On Saturday, October 13, 2012 7:49:03 PM UTC-4, stathisp wrote:
>
> On Sun, Oct 14, 2012 at 10:16 AM, Craig Weinberg 
> <whats...@gmail.com<javascript:>> 
> wrote: 
>
> >> But if a human beats you at an intelligent task he would have been 
> >> programmed to do so - by evolution, by parents, teachers and various 
> >> other aspects of the environment. So the intelligence of the human is 
> >> really the intelligence of his programmers. 
> > 
> > 
> > This assumes some kind if tabula rasa era toy model of human 
> development. As 
> > you can see from the differences between conjoined twins, who have the 
> same 
> > nature and nurture, the same environment, that they are not the same 
> people 
> > and do not necessarily have the same kinds of intelligences. 
>
> It's not exactly a tabula rasa since there is an enormous amount of 
> information pre-programmed into a human when they are born. 
>
> Two identical computers with identical programs taking environmental 
> input from sensors only millimetres apart could produce radically 
> different outputs. For example, the environmental input could be the 
> least significant digit in a temperature measurement and be used as a 
> seed in a random number generator. 
>

What would be the chances of two such divergent computations routinely 
speaking in unison?
 

>
> > Human beings 
> > are not programmed, they have to willingly participate in their own 
> lives, 
> > they have to direct their attention to discover their own personal 
> > preferences. 
>
> If you prefer, human beings are programmed to to willingly participate 
> in their own lives 


Why do you think that participation in one's own life has to be a program?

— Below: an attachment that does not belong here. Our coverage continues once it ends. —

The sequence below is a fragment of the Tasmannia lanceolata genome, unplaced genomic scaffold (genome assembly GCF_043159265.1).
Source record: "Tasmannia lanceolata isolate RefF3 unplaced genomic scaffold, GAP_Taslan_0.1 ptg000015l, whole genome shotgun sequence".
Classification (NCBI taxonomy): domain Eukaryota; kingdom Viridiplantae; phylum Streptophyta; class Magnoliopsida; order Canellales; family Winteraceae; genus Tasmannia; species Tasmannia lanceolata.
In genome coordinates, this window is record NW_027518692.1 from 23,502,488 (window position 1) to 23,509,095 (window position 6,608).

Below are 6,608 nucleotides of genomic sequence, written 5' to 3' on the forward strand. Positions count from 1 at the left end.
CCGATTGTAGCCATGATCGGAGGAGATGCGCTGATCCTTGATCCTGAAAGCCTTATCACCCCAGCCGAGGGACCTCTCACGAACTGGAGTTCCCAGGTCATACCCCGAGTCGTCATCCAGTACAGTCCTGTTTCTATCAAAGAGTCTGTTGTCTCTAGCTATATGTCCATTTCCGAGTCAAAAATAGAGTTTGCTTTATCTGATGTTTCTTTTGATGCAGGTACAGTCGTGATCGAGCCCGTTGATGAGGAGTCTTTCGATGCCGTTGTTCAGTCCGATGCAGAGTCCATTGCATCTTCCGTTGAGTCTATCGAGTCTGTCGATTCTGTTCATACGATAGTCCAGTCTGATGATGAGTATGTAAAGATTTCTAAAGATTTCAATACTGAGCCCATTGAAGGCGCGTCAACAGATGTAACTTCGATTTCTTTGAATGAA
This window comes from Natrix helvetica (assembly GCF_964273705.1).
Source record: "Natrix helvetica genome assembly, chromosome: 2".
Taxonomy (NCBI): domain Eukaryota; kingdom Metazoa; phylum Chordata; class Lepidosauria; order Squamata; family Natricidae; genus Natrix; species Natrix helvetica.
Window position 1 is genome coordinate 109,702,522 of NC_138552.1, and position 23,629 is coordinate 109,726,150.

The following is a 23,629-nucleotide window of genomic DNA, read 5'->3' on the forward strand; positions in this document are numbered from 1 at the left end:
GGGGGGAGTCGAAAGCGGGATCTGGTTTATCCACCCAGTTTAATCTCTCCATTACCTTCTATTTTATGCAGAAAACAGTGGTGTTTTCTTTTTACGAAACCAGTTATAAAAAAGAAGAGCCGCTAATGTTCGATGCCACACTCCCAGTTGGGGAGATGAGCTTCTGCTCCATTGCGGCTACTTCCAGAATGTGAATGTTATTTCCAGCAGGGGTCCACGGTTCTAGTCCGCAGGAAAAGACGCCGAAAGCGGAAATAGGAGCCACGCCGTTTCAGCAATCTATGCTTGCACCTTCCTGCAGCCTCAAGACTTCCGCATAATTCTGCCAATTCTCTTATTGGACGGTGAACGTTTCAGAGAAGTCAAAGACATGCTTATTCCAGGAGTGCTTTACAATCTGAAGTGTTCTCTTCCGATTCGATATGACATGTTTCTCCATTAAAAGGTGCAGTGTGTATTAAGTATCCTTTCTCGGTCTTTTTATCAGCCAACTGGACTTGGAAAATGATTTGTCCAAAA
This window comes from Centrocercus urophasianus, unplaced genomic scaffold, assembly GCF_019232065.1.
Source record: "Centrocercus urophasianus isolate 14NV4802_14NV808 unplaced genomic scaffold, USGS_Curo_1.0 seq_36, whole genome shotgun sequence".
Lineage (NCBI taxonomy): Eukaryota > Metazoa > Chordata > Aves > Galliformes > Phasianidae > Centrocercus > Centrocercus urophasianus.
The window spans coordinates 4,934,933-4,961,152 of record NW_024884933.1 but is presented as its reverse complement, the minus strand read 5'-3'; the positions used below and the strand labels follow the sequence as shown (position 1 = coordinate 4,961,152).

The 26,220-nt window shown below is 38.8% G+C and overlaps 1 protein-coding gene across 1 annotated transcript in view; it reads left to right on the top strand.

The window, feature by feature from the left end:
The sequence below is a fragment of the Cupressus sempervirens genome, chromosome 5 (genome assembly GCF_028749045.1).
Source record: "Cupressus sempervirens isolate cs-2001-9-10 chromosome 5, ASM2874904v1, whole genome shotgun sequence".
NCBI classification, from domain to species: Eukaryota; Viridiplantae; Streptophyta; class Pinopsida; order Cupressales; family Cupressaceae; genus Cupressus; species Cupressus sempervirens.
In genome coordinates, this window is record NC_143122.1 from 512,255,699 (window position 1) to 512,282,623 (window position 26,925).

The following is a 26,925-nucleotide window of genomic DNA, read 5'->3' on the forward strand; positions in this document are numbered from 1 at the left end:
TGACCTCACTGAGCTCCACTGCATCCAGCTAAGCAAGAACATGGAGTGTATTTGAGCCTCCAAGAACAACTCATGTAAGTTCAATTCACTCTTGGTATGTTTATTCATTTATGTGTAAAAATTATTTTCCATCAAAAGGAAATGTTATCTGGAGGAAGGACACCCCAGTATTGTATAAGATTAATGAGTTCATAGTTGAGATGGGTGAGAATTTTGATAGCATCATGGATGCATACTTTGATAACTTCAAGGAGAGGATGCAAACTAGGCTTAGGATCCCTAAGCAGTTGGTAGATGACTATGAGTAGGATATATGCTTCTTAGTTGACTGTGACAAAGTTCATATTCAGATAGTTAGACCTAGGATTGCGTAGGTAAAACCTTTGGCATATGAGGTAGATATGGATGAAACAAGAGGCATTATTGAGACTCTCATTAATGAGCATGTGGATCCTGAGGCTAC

Did the Big Bang need a program? Does arithmetic need a program to know how 
to compute?

and to direct their attention to discover their own 
> personal preferences. "Willingly participate" means they decide to do 
> something that they want to do.


First there has to be a 'they' there who is aware of the possibility of 
their own participation and a capacity to detect and discern the 
possibility of decision within that participation. Computers can't get to 
square one. There is nothing that they 'want' or don't want to do.
 

> "Unwillingly participate" means they 
> are coerced, for example by threat or by forcibly taking control of 
> their body and moving it. 


This presumes that there is something there to resist such a coercion.
 

> "Direct their attention to discover their 
> own personal preferences" means they try something and see if they 
> like it, and if they do they store it in memory as a preference. This 
> is something that has evolved because it is adaptive. Organisms that 
> discovered something unpleasant and stored it as a preference did not 
> tend to do as well. 
>

That can all be done just as well without any experience of 'liking' 
anything. Experiences would be monitored, stored, and analyzed. Results 
would be factored in to future computations. What's to 'like'? It could 
just as easily feel like itchy dizziness or like 7F 20 99 A6 77 01 00 03 
and it would work just as well - better in the latter case.

Craig 

 

>
>
> -- 
> Stathis Papaioannou 
>

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